Fankhauser S.,Grantham Research Institute
Wiley Interdisciplinary Reviews: Climate Change | Year: 2010
Policy interest in the cost of adaptation is growing, but compared to the mitigation literature adaptation cost research is still in its infancy. Global adaptation cost estimates from more recent studies range from around $25 billion a year to well over $100 billion by 2015-2030. The wide range is symptomatic of the poor state of knowledge. Important knowledge gaps remain both in terms of scope (whether all relevant impacts are covered) and depth (whether for a given impact all relevant adaptation options have been considered). The omissions introduce biases in both directions, upward and downward, but it is likely that adaptation costs have been underestimated so far. Adaptation is only one part of the overall response to (and therefore the costs of) climate change. The total burden of climate change consists of three elements: the costs of mitigation (reducing the extent of climate change), the costs of adaptation (reducing the impact of change), and the residual impacts that can be neither mitigated nor adapted to. The annual adaptation cost estimates reviewed here cannot be directly compared with the other two cost elements. Making this comparison would require an integrated model that takes into account the total impact of greenhouse gases over their lifetime in the atmosphere. © 2010 John Wiley & Sons, Ltd.
Fankhauser S.,Grantham Research Institute |
Martin N.,University of Cape Town
Energy Policy | Year: 2010
A levy on the Clean Development Mechanism and other carbon trading schemes is a potential source of finance for climate change adaptation. An adaptation levy of 2% is currently imposed on all CDM transactions which could raise around $500 million between now and 2012. This paper analyses the scope for raising further adaptation finance from the CDM, the economic costs (deadweight loss) of such a measure and the incidence of the levy, that is, the economic burden the levy would impose on the buyers and sellers of credits. We find that a levy of 2% could raise up to $2 billion a year in 2020 if there are no restrictions on demand. This could rise to $10 billion for a 10% tax. Restrictions on credit demand (called supplementarity limits, the requirement that most emission abatement should happen domestically) curtail trade volumes and consequently tax revenues. They also alter the economic impact of the CDM levy. Without supplementarity restrictions sellers (developing countries) bear two-thirds of the cost of the tax. If there are supplementarity limits they can pass on the tax burden to buyers (developed countries) more or less in full. Without supplementarity restrictions the distortionary effect of the levy (its deadweight loss) rises sharply with the tax rate. With them the deadweight loss is close to zero. © 2009 Elsevier Ltd. All rights reserved.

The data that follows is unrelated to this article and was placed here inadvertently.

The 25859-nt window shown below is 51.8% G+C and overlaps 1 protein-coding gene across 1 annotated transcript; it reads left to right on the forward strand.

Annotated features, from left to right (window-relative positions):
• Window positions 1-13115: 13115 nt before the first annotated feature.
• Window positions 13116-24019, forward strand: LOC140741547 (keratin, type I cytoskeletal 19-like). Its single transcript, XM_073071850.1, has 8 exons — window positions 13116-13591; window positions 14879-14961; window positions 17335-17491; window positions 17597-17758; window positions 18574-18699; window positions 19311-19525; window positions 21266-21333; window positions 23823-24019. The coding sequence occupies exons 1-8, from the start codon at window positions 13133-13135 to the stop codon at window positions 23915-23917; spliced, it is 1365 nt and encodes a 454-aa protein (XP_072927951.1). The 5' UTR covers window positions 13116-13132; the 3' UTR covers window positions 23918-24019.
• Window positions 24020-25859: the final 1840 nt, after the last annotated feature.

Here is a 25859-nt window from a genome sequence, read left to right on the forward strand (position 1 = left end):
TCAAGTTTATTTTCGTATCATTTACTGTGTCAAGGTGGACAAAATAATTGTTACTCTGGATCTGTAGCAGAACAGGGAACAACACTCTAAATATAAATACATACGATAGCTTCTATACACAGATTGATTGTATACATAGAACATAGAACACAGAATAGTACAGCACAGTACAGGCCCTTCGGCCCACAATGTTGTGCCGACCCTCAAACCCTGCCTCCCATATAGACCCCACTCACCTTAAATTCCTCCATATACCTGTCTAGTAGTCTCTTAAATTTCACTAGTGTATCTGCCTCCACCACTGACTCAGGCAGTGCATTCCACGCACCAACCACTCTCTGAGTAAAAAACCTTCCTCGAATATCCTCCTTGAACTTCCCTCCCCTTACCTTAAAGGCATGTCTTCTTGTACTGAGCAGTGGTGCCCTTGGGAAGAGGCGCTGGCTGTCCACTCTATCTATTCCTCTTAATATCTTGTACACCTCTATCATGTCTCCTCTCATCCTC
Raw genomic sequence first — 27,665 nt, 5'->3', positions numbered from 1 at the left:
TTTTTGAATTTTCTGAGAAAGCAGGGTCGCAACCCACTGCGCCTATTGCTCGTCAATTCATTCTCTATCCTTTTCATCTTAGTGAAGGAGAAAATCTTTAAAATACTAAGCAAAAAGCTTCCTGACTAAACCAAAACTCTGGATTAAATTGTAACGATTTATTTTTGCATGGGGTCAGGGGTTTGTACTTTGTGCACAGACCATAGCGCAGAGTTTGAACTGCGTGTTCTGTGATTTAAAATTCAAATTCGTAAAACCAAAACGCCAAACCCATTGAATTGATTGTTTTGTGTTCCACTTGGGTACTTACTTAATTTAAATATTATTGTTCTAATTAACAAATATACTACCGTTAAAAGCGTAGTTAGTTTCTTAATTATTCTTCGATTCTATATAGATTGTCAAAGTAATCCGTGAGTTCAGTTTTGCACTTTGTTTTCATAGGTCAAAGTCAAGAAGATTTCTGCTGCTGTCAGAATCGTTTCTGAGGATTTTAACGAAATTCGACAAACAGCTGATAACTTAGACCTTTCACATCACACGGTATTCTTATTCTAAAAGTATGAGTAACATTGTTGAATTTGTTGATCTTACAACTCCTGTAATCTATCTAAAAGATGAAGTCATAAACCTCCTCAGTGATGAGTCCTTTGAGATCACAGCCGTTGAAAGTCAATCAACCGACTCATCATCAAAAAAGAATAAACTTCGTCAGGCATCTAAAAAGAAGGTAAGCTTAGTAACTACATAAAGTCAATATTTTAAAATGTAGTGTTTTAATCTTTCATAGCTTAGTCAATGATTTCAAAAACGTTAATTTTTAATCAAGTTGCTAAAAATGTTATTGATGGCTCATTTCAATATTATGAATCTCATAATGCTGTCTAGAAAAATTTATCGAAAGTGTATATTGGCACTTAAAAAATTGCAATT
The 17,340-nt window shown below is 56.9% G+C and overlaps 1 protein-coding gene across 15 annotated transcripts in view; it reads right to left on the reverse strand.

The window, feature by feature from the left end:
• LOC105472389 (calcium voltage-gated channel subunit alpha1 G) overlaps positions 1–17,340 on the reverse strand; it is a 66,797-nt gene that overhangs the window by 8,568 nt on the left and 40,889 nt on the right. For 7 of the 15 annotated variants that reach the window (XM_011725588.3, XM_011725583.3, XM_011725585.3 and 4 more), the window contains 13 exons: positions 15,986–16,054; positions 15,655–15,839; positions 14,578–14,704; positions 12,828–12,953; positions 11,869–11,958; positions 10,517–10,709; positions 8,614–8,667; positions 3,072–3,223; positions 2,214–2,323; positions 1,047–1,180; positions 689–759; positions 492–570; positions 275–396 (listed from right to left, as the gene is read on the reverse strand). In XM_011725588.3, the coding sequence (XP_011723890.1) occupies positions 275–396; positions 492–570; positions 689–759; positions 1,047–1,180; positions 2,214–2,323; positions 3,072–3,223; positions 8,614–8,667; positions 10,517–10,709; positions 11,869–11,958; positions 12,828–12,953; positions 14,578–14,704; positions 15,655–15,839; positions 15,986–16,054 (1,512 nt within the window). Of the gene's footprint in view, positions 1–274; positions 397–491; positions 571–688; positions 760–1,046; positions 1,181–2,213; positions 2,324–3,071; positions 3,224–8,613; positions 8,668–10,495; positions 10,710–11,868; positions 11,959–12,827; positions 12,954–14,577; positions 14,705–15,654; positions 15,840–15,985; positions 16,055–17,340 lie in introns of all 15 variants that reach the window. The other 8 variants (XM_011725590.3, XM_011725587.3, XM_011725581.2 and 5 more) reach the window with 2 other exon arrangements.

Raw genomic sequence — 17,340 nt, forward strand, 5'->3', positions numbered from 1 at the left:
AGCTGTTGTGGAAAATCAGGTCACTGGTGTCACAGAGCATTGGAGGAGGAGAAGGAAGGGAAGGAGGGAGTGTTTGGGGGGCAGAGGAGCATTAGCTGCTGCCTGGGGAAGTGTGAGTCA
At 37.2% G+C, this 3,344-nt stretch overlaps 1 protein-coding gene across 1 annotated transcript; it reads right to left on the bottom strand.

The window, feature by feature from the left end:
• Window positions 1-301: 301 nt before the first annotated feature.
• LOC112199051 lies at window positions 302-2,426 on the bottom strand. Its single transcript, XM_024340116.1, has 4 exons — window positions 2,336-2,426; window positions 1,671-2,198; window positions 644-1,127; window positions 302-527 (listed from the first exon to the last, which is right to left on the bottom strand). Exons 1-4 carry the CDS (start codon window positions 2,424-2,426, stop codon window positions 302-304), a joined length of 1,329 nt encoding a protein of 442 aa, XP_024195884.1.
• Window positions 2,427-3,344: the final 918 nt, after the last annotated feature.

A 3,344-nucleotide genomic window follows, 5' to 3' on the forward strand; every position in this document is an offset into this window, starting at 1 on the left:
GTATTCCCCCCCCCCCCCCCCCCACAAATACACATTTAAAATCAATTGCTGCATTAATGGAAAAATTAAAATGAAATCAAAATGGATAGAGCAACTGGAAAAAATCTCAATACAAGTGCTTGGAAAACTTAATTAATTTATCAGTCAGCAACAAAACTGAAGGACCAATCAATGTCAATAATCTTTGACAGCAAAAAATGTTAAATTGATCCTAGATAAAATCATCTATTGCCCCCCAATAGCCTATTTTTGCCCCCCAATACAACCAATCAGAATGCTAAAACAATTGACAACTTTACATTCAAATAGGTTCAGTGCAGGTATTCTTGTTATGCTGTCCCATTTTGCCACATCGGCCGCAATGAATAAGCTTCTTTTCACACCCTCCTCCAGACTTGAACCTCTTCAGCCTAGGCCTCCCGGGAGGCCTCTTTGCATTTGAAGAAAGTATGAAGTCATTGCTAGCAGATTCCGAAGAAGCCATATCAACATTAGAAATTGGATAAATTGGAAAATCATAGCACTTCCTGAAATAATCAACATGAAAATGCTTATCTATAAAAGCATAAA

Fire photographer Tod Sudmeier gets hit with flying embers from strong winds at the Solimar brush fire that started early Saturday morning in Ventura County, California December 26, 2015. Data from the U.S. space agency NASA and the National Oceanic and Atmospheric Administration showed that in 2015 the average temperature across global land and ocean surfaces was 1.62 degrees Fahrenheit (0.90 Celsius) above the 20th century average, surpassing 2014’s previous record by 0.29 F (0.16 C). Scientists at the United Kingdom's Met Office and East Anglia’s Climatic Research Unit also published data on Wednesday confirming the U.S. agencies findings. This was the fourth time a global temperature record has been set this century, the agencies said in a summary of their annual report. “2015 was remarkable even in the context of the larger, long-term warming trend,” said Gavin Schmidt, director of NASA’s Goddard Institute for Space Studies. The sharp increase in 2015 was driven in part by El Niño, a natural weather cycle in the Pacific that warms the ocean surface every two to seven years. But scientists say human activities – notably burning fossil fuels - were the main driver behind the rise. "The 2015 data continues the pattern we’ve seen over the last four to five decades," said Thomas Karl, director of NOAA’s National Centers for Environmental Information. The latest El Niño started in late 2015 and will last until spring 2016. It is among the strongest ever recorded but Schmidt and others say the weather phenomenon played just a supporting role in the earth's temperature rise. MORE THAN HALFWAY TO U.N. TARGET The 2015 data underscores the urgency of cutting greenhouse gas emissions if the world is to hold temperature increases to well below 2 degrees C, the target agreed to by more than 190 countries at climate talks in Paris last December, scientists said. With the global mean surface temperature in 2015 more than 1 degree C above late-19th century levels, the world is now halfway to the U.N. target, which would require stronger greenhouse gas emissions cuts. "This announcement should put pressure on governments to urgently implement their commitments to act against climate change, and to increase the strength of their planned cuts in annual emissions of greenhouse gases," said Bob Ward, policy director of the Grantham Research Institute on Climate Change and the Environment in London. In the United States, some Republican lawmaker and those skeptical of human-caused climate change have pointed to a slowdown in temperature rise after the last powerful El Niño in 1998 as a sign that climate change is not a serious problem. Republican presidential candidate Ted Cruz said in December at a hearing on climate change science that there had been no significant global warming for the past 18 years. NOAA's Karl said that with two back-to-back years of record warming, likely to be followed with a third next year, any doubts that have been raised by skeptical lawmakers about a pause in global warming can be put to rest. "There is no sign of a pause and slowing," Karl told reporters Wednesday, adding that it is a safe bet that 2016 will break the 2015 record given the long-term trend and the impact of El Niño in the first quarter of the year.